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The Witches' Tree
September 26, 2017
The Witches' Tree An Agatha Raisin Mystery by M. C. Beaton St. Martin's Press Minotaur Books Mystery & Thrillers Pub Date 03 Oct 2017
The Witches’ Tree is a terrific addition to the Agatha Raisin series. It is clever, funny, and has a wonderful cast of quirky characters- both series favourites and new additions.
The Witches Tree begins with a village Vicar and his wife discovering the body of one of the church volunteers hanging on The Witches’ Tree in the center of the green. But this body is only the first. Hungry for excitement and tired of the lost pets and divorce cases that are the bread and butter of her business, Agatha eagerly tackles the case. It helps that the local squire is willing to pay in hopes of getting the credit.
As in all her mysteries, Agatha gets into plenty of trouble both with her nosy questions and romantic daydreams. Thankfully she has the help of her friends and colleagues. The interplay between Agatha and Sir Charles is part of what makes Beaton’s novels so fun. She has a great way of mixing the real and the comically absurd - I loved the local witches. I adore the Agatha Raisin mysteries, and The Witches’ Tree is no exception. Whether you are a current fan or a newcomer to the series The Witches’ Tree is certain to please.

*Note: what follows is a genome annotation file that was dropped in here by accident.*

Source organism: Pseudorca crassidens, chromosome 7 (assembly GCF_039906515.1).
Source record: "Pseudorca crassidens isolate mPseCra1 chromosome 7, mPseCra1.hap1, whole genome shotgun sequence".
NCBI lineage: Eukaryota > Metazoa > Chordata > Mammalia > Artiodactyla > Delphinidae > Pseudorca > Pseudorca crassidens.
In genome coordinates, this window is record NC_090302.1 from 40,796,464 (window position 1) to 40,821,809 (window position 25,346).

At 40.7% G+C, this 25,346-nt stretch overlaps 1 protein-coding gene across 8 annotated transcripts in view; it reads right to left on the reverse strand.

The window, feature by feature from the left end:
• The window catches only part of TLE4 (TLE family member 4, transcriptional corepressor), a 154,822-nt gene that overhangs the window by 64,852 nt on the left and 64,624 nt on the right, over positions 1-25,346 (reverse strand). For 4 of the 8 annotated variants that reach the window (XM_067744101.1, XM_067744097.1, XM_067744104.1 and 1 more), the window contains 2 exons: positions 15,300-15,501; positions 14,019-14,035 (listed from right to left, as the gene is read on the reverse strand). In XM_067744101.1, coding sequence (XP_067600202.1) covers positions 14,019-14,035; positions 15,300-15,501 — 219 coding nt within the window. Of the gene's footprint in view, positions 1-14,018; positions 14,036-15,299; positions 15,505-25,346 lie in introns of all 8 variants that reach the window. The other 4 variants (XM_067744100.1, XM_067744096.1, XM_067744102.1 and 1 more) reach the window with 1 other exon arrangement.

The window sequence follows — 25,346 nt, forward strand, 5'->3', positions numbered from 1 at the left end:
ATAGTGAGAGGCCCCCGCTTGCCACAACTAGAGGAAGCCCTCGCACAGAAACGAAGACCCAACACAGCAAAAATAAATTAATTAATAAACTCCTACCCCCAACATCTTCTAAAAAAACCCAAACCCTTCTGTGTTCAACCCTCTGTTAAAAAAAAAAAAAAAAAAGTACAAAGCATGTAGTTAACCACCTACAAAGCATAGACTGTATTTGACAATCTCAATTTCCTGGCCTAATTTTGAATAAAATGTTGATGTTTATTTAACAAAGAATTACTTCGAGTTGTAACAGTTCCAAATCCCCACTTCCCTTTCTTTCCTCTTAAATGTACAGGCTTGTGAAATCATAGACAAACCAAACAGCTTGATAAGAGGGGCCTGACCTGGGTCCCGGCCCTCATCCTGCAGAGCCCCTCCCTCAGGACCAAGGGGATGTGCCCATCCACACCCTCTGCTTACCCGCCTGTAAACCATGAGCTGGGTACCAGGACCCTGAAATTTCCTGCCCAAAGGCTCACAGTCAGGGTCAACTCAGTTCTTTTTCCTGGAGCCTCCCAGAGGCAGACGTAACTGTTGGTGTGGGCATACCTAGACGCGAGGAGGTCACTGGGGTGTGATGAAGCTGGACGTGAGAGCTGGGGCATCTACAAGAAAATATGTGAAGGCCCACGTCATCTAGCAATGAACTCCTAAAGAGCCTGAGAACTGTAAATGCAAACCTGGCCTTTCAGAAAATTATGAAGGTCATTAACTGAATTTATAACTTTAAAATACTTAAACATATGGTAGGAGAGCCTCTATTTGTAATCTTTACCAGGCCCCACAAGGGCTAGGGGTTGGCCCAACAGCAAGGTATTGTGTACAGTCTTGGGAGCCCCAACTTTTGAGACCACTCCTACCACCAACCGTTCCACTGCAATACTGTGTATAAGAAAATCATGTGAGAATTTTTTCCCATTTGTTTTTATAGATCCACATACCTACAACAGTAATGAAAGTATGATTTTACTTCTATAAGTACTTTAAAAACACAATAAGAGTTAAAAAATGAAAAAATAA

5 / 5
I received a copy of The Witches’ Tree from the publisher and Netgalley.com in exchange for an honest review.
The Witches’ Tree continues the tradition in M. C. Beaton's beloved Agatha Raisin mystery series—now a hit show on Acorn TV and public television.
Cotswolds inhabitants are used to inclement weather, but the night sky is especially foggy as Rory and Molly Devere, the new vicar and his wife, drive slowly home from a dinner party in their village of Sumpton Harcourt. They strain to see the road ahead—and then suddenly brake, screeching to a halt. Right in front of them, aglow in the headlights, a body hangs from a gnarled tree at the edge of town. Margaret Darby, an elderly spinster, has been murdered—and the villagers are bewildered as to who would commit such a crime.
Agatha Raisin rises to the occasion (a little glad for the excitement, to tell the truth, after a long run of lost cats and divorces on the books). But Sumpton Harcourt is a small and private village, she finds—a place that poses more questions than answers. And when two more murders follow the first, Agatha begins to fear for her reputation—and even her life. That the village has its own coven of witches certainly doesn't make her feel any better...